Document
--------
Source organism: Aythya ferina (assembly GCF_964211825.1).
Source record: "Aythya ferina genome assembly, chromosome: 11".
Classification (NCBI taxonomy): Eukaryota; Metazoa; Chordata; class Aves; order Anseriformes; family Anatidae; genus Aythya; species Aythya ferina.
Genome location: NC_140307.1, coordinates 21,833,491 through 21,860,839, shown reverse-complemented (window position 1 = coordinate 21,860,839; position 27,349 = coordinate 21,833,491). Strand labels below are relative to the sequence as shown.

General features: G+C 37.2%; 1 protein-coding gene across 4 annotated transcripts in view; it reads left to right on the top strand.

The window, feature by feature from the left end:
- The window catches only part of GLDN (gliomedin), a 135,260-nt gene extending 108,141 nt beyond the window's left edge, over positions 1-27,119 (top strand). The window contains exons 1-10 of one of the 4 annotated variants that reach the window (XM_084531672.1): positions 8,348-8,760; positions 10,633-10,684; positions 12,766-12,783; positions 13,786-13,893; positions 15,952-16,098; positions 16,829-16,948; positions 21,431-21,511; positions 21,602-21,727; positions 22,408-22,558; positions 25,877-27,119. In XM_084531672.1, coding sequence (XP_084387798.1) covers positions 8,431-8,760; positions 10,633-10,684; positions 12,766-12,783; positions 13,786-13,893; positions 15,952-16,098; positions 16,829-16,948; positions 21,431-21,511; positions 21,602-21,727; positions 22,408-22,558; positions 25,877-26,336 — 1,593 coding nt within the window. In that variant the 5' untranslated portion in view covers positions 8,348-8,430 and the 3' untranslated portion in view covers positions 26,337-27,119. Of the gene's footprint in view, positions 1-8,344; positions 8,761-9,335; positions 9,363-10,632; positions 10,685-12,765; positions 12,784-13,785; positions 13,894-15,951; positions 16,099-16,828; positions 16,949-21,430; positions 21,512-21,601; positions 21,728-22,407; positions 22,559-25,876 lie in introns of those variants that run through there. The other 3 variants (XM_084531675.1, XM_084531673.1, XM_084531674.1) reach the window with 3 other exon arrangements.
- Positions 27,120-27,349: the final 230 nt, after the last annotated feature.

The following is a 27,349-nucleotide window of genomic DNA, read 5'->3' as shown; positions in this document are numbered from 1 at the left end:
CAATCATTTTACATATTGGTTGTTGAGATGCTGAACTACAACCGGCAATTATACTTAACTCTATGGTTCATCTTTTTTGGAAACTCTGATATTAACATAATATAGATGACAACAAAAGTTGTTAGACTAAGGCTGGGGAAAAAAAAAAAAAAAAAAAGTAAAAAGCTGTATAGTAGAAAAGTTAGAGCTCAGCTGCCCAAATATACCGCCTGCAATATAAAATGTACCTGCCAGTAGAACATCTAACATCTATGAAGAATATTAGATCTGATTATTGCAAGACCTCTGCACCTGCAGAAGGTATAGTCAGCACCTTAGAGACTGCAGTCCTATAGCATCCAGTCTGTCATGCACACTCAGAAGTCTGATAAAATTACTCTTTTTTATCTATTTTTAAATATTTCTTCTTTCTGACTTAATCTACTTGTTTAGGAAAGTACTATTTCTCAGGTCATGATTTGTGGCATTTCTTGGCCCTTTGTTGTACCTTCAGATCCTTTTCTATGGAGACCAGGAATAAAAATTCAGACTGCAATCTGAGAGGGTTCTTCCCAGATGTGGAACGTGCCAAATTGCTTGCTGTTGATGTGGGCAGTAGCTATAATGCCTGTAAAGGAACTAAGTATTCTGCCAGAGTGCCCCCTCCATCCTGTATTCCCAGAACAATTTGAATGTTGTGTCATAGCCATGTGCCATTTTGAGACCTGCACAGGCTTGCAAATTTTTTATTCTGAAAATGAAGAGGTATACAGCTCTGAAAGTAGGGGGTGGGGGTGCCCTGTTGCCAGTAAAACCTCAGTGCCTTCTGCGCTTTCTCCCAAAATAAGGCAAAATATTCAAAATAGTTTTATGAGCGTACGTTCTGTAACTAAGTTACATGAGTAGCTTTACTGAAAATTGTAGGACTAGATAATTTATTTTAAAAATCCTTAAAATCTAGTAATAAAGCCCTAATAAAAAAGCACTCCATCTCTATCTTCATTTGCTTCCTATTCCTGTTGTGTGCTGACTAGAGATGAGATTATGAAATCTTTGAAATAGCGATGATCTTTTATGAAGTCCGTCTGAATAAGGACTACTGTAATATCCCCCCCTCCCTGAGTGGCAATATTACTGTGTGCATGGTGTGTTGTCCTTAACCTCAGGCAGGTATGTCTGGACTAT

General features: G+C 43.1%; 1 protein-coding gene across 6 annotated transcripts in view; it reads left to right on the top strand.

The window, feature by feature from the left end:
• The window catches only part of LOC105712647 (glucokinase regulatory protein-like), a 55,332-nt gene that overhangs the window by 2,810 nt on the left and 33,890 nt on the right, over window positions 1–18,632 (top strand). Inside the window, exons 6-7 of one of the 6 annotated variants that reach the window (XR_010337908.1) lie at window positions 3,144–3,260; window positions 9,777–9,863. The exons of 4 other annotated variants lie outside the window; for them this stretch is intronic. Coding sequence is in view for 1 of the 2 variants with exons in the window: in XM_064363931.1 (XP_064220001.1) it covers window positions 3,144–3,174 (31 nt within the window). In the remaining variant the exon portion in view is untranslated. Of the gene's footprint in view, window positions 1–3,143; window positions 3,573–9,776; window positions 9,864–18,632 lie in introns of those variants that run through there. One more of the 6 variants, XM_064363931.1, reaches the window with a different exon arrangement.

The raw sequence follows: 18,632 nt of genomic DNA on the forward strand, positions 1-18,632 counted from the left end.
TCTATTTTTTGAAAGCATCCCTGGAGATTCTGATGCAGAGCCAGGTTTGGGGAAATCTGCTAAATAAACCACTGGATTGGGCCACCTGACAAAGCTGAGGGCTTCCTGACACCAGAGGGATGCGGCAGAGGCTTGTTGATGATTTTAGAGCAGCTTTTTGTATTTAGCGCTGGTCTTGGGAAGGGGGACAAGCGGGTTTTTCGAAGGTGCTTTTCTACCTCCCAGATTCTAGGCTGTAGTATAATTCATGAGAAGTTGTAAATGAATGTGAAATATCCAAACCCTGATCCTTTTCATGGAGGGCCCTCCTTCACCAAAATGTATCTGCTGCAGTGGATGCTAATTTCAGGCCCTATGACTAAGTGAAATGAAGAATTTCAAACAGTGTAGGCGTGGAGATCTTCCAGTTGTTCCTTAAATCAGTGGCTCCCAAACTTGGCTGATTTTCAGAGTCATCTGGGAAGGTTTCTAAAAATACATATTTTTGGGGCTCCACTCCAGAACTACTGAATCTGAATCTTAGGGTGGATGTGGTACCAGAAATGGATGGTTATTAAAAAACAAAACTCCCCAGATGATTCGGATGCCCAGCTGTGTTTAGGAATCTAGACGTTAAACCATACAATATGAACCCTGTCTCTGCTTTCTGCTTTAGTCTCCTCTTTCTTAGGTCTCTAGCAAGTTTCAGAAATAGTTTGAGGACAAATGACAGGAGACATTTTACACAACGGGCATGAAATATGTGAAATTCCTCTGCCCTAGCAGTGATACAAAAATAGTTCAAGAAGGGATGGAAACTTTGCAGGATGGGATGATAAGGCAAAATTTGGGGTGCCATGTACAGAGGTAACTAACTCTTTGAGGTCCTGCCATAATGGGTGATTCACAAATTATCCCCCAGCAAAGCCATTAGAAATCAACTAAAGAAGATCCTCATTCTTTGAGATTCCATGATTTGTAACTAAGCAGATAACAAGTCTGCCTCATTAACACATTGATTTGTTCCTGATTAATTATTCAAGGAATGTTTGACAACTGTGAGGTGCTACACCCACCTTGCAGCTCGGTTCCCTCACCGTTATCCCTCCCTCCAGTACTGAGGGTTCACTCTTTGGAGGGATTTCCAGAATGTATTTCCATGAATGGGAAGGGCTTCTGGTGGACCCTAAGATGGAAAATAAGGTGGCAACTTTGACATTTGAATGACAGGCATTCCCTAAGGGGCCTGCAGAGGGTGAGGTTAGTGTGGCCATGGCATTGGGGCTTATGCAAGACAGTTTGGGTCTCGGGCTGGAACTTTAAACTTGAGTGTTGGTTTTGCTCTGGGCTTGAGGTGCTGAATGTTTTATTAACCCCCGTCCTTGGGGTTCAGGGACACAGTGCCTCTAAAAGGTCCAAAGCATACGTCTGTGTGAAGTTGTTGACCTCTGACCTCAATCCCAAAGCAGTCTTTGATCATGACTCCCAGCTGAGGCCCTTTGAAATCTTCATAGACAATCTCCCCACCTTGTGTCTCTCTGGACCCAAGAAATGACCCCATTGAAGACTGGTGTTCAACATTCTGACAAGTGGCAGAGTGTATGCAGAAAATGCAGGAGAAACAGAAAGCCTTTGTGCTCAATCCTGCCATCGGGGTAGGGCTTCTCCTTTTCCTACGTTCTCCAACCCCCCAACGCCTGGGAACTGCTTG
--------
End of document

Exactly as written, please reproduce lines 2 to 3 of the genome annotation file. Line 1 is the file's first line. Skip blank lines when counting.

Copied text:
Source record: "Aythya ferina genome assembly, chromosome: 11".
Classification (NCBI taxonomy): Eukaryota; Metazoa; Chordata; class Aves; order Anseriformes; family Anatidae; genus Aythya; species Aythya ferina.